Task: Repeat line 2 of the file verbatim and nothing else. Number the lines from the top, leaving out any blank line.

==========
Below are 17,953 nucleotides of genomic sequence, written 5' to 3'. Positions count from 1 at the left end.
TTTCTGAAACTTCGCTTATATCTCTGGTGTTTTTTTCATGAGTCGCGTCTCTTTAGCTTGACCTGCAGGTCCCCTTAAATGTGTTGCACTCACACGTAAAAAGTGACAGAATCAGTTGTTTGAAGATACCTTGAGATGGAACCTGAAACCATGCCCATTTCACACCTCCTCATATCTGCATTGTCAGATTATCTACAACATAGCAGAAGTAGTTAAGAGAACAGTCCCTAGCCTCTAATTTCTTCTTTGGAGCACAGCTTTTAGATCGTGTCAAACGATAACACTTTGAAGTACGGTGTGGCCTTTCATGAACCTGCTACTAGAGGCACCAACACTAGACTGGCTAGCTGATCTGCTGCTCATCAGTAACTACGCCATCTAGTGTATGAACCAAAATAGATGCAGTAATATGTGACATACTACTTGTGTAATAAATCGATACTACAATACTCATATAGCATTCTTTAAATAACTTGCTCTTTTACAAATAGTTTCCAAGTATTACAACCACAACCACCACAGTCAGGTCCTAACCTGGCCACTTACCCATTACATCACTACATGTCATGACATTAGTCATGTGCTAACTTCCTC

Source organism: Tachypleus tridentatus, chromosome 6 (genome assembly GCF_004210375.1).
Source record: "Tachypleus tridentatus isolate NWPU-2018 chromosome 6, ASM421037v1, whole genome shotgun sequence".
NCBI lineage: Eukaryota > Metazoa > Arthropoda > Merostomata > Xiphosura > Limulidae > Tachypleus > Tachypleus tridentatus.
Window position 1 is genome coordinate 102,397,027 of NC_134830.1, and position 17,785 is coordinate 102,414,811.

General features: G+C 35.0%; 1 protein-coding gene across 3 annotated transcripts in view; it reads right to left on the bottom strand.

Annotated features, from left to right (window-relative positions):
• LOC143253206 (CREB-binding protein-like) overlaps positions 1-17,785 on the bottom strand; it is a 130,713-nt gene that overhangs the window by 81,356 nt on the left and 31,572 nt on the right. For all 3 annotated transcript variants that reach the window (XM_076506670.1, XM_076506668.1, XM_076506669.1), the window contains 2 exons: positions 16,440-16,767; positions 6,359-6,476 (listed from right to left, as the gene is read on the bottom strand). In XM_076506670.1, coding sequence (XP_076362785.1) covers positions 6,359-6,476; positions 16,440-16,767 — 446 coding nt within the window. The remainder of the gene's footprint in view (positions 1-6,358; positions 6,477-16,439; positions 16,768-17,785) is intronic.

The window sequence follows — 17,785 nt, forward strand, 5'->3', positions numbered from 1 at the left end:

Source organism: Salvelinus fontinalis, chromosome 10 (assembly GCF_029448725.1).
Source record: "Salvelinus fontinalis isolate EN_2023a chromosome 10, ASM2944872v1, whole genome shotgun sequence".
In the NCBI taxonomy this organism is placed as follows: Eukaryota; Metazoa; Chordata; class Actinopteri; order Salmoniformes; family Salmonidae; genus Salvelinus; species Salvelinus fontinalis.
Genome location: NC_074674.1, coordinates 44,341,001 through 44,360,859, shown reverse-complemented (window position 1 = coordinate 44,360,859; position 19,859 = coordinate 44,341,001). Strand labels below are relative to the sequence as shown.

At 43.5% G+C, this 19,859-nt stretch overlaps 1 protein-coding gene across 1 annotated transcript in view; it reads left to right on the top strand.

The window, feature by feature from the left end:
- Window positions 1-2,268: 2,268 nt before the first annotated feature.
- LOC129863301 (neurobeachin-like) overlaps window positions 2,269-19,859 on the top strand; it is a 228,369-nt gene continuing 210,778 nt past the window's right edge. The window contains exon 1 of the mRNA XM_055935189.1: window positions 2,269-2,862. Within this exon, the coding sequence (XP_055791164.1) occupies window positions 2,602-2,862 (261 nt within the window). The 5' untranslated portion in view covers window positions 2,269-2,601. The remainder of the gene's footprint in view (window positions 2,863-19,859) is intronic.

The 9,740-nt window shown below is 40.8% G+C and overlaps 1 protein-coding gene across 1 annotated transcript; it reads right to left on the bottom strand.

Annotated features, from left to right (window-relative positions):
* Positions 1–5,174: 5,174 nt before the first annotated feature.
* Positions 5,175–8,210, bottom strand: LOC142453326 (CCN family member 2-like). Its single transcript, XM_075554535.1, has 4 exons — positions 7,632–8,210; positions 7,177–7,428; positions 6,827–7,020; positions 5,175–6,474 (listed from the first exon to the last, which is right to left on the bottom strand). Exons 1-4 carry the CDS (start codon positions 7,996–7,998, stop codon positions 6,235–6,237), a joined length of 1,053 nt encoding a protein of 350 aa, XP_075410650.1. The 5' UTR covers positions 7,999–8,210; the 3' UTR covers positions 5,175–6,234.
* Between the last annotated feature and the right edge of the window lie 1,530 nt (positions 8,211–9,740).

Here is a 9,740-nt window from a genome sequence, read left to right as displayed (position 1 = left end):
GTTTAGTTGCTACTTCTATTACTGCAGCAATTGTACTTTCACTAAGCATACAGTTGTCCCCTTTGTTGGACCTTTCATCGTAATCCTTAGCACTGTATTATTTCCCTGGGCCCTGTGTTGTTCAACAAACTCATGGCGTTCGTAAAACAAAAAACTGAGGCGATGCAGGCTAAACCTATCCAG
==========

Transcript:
TTTCTGAAACTTCGCTTATATCTCTGGTGTTTTTTTCATGAGTCGCGTCTCTTTAGCTTGACCTGCAGGTCCCCTTAAATGTGTTGCACTCACACGTAAAAAGTGACAGAATCAGTTGTTTGAAGATACCTTGAGATGGAACCTGAAACCATGCCCATTTCACACCTCCTCATATCTGCATTGTCAGATTATCTACAACATAGCAGAAGTAGTTAAGAGAACAGTCCCTAGCCTCTAATTTCTTCTTTGGAGCACAGCTTTTAGATCGTGTCAAACGATAACACTTTGAAGTACGGTGTGGCCTTTCATGAACCTGCTACTAGAGGCACCAACACTAGACTGGCTAGCTGATCTGCTGCTCATCAGTAACTACGCCATCTAGTGTATGAACCAAAATAGATGCAGTAATATGTGACATACTACTTGTGTAATAAATCGATACTACAATACTCATATAGCATTCTTTAAATAACTTGCTCTTTTACAAATAGTTTCCAAGTATTACAACCACAACCACCACAGTCAGGTCCTAACCTGGCCACTTACCCATTACATCACTACATGTCATGACATTAGTCATGTGCTAACTTCCTC